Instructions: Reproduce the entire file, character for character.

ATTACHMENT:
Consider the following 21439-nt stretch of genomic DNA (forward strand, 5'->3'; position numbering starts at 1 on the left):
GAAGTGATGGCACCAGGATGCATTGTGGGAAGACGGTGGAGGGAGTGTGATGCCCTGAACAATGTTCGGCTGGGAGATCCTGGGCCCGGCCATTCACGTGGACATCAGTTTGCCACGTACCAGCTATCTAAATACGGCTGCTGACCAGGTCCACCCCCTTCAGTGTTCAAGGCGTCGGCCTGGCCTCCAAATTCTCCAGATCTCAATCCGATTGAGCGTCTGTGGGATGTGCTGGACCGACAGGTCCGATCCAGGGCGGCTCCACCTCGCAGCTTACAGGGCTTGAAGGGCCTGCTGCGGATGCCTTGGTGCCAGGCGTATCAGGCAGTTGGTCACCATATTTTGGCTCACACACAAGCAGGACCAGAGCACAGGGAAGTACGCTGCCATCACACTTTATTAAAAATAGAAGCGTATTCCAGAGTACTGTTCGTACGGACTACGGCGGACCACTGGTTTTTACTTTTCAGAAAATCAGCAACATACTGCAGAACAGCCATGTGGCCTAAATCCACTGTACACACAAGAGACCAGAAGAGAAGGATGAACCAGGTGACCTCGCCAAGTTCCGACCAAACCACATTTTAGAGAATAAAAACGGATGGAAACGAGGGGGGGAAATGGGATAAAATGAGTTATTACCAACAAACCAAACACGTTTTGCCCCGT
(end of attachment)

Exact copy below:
Consider the following 21439-nt stretch of genomic DNA (forward strand, 5'->3'; position numbering starts at 1 on the left):
GAAGTGATGGCACCAGGATGCATTGTGGGAAGACGGTGGAGGGAGTGTGATGCCCTGAACAATGTTCGGCTGGGAGATCCTGGGCCCGGCCATTCACGTGGACATCAGTTTGCCACGTACCAGCTATCTAAATACGGCTGCTGACCAGGTCCACCCCCTTCAGTGTTCAAGGCGTCGGCCTGGCCTCCAAATTCTCCAGATCTCAATCCGATTGAGCGTCTGTGGGATGTGCTGGACCGACAGGTCCGATCCAGGGCGGCTCCACCTCGCAGCTTACAGGGCTTGAAGGGCCTGCTGCGGATGCCTTGGTGCCAGGCGTATCAGGCAGTTGGTCACCATATTTTGGCTCACACACAAGCAGGACCAGAGCACAGGGAAGTACGCTGCCATCACACTTTATTAAAAATAGAAGCGTATTCCAGAGTACTGTTCGTACGGACTACGGCGGACCACTGGTTTTTACTTTTCAGAAAATCAGCAACATACTGCAGAACAGCCATGTGGCCTAAATCCACTGTACACACAAGAGACCAGAAGAGAAGGATGAACCAGGTGACCTCGCCAAGTTCCGACCAAACCACATTTTAGAGAATAAAAACGGATGGAAACGAGGGGGGGAAATGGGATAAAATGAGTTATTACCAACAAACCAAACACGTTTTGCCCCGT